- The Washington Times - Wednesday, December 31, 2003

Washington Redskins owner Dan Snyder and vice president of football operations Vinny Cerrato will meet with former New York Giants coach Jim Fassel as soon as today as they jump-start the search to replace former coach Steve Spurrier.

Snyder and Cerrato last night traveled by private plane to an unspecified city, believed to be on the West Coast, where they hope to interview their three top candidates — Fassel, former Minnesota Vikings coach Dennis Green and Seattle Seahawks defensive coordinator Ray Rhodes — over the next five days.

The meeting with Fassel is scheduled first, according to one Redskins official. By the end of the weekend the club is expected to have met with Green, who interviewed yesterday with Arizona Cardinals officials in Tempe, Ariz. And if the Seahawks lose in the first round of the playoffs Sunday to the Green Bay Packers, the Redskins could interview the Seattle defensive coordinator as soon as Monday.

Washington requested and received permission from Seattle to interview Rhodes, but he communicated any meeting would have to wait until after the Seahawks are eliminated.

There were solid indications Fassel topped Washington’s wish list to replace Spurrier, who abruptly resigned Tuesday, but there is speculation around the league the Redskins will hire Rhodes, their defensive coordinator in 2000.

Club officials, however, emphasized they have open minds and are committed to a patient interview process. They plan to hold preliminary meetings with all three candidates, then select one or two for second interviews, perhaps next week, at Redskin Park.

At the very least, the NFL’s diversity guidelines would prevent the Redskins from reaching an immediate deal with Fassel. Washington must interview at least one minority candidate; a meeting with either Green or Rhodes would satisfy the league’s mandate.

Fassel appears to be the NFL’s most coveted coach at the moment. Besides the upcoming meeting with Washington, he is scheduled to interview Saturday with the Cardinals, has been contacted by the Chicago Bears and is considered by some league executives to be the favorite to land with the Buffalo Bills.

A good deal of Washington’s affinity for Fassel, according to sources, has to do with his track record of success in the NFC East. He won two division titles in seven seasons with the Giants, going 8-5-1 against the Redskins. He led the Giants to the Super Bowl after the 2000 season.

Underpinning the thinking of Redskins officials is that the team’s personnel is good enough to be an immediate playoff contender. Washington wants to focus on candidates who have won as NFL head coaches. Making Fassel especially attractive is that he won recently and in the same division.

Fassel spent yesterday in San Francisco in anticipation of last night’s San Francisco Bowl, in which his son, Mike, was playing for Boston College. He was scheduled to fly to the Phoenix area tomorrow evening for his meeting with the Cardinals.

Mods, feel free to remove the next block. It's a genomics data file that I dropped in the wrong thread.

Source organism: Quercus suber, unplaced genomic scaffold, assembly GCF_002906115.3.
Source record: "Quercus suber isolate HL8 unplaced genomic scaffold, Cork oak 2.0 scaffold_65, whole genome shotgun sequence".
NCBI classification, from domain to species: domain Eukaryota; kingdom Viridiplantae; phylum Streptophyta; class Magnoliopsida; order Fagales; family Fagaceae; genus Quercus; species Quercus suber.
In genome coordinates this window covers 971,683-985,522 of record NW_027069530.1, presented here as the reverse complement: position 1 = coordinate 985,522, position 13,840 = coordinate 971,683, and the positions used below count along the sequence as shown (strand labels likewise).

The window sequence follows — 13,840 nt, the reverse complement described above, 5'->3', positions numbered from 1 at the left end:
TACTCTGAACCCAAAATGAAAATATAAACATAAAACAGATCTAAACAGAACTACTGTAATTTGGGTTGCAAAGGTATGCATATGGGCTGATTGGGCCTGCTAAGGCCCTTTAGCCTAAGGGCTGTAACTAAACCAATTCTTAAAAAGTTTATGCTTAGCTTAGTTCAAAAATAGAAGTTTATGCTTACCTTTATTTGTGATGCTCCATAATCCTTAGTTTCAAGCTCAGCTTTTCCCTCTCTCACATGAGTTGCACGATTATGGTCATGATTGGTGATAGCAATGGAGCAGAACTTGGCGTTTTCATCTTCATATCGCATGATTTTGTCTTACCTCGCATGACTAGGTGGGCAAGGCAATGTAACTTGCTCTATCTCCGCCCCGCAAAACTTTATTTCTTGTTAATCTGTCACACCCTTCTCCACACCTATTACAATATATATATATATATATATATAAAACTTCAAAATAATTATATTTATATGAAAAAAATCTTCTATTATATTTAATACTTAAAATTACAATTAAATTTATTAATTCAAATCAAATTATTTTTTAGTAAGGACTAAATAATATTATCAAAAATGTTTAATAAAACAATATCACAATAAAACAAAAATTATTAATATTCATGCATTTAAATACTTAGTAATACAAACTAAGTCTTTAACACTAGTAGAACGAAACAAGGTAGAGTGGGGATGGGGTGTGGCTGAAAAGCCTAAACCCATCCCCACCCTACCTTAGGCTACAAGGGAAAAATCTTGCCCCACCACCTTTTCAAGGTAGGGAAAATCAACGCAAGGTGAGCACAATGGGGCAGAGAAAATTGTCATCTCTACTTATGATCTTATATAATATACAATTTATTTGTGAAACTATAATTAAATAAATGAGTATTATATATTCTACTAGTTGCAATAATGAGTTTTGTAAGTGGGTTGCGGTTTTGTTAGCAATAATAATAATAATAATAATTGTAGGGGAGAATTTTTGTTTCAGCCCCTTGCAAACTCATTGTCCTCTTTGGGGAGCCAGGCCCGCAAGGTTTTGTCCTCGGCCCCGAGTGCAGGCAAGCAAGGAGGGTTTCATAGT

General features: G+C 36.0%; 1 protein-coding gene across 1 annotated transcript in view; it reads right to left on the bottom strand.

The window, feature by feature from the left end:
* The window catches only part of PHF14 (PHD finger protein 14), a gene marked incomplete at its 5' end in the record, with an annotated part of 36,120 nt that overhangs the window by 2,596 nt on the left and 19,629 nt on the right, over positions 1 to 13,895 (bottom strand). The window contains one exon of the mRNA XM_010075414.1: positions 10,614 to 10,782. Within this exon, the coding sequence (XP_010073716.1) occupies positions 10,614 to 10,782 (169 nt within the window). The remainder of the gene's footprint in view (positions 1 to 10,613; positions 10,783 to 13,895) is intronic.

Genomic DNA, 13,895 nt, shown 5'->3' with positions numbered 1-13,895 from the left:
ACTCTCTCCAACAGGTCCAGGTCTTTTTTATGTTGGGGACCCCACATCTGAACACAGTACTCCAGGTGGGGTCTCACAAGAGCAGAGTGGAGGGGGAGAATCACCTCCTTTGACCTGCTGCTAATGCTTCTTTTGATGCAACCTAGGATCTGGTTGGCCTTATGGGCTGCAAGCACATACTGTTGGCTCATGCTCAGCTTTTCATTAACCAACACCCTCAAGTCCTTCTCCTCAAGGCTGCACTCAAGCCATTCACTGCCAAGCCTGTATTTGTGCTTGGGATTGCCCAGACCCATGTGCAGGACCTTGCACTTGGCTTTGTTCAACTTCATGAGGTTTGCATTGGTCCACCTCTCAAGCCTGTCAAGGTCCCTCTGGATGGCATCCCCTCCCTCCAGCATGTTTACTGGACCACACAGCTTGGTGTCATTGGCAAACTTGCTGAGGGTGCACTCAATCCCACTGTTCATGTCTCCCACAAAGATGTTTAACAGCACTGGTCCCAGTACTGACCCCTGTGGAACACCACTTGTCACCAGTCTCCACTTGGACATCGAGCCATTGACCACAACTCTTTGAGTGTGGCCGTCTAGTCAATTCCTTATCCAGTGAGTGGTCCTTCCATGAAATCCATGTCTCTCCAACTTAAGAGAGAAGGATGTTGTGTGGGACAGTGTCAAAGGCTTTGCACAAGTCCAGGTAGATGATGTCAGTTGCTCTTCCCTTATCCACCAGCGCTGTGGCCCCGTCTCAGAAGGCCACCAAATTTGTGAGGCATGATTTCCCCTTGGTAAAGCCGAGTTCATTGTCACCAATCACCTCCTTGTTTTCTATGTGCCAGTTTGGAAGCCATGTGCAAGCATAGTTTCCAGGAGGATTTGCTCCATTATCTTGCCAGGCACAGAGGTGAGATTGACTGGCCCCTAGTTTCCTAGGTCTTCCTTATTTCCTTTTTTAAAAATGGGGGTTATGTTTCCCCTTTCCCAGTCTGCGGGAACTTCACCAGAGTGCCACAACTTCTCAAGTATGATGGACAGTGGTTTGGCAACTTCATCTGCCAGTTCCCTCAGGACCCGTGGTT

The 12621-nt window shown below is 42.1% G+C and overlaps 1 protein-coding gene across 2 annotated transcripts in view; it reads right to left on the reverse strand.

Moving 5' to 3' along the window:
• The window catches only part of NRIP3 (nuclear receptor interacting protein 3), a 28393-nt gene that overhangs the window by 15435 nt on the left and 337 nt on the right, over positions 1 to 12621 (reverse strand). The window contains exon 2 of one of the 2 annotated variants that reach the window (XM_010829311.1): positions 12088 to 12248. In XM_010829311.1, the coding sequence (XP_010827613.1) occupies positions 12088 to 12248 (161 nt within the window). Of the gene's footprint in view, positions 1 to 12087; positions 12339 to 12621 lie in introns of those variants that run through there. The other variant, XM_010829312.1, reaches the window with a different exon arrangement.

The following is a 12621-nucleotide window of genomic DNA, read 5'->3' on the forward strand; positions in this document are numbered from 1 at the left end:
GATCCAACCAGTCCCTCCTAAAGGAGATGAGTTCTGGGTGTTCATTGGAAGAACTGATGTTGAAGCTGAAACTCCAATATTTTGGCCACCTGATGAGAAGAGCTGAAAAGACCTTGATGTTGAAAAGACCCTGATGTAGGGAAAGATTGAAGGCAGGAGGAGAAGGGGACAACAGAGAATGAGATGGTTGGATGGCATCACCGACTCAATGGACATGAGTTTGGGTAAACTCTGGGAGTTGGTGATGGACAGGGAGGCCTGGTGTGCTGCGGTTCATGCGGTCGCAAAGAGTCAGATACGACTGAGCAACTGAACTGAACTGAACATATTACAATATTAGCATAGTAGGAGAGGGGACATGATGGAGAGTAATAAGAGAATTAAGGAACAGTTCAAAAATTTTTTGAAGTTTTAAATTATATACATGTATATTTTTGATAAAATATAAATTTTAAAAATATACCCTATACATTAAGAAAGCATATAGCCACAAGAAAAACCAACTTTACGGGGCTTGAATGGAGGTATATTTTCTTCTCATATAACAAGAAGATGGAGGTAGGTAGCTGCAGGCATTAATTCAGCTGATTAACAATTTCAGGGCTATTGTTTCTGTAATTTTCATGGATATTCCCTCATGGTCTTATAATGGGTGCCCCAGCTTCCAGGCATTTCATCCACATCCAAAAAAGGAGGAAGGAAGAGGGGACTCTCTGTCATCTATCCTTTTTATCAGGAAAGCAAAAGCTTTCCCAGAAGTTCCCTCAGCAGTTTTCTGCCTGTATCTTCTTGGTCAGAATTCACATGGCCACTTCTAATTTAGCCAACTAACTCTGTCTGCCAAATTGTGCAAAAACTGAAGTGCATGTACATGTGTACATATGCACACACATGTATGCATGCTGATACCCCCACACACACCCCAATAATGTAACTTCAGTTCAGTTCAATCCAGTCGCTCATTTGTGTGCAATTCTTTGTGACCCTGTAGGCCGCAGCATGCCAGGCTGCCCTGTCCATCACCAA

But there remains some question around the league as to whether Fassel would pass up the Arizona, Chicago and Buffalo jobs to coach Washington. Some NFL executives stress every job has its downside, but the Redskins’ management structure — with Snyder heavily involved and Cerrato his right-hand man — is viewed with particular skepticism.

Money, as a number of executives acknowledged, could settle any debate. Considering Washington has Spurrier’s $5 million a year budgeted for the coach’s slot, the Redskins would have no problem outbidding other teams if they want Fassel.

Green is viewed as a long shot because of his history of having total control over personnel. Redskins officials kept an open mind about Green’s desires, but acknowledged power could be an obstacle in hiring him.

Washington is impressed with Green’s background of coaching successful offenses. His 1998 Vikings set the NFL record for points (556, nearly double Spurrier’s output of 287 this year). He also reached the playoffs eight times in 10 seasons in Minnesota. Such factors might make him the most marketable target — always a consideration in Washington.

Many officials around the league already were connecting Rhodes to the Redskins. A source close to Rhodes said he is “reluctant” to return to the organization and is “a little skeptical” about becoming a head coach again, but it is said he wouldn’t resist the payday of a third head-coaching stint.

Previously 37-42-1 in five seasons with the Philadelphia Eagles (1995-98) and Green Bay Packers (1999), Rhodes was fed up with being a head coach by the time he arrived in Washington. He turned down the Redskins’ interim job when Norv Turner was fired that season, and he apparently grew wary of Snyder.

However, he remains close with Cerrato, with whom he worked in 1991 and 1994 with the San Francisco 49ers, and his antipathy toward a head coaching job apparently has waned. Sources close to Snyder said the owner has kept Rhodes in high regard since he left the organization.

• Staff writer Mark Zuckerman contributed to this report.

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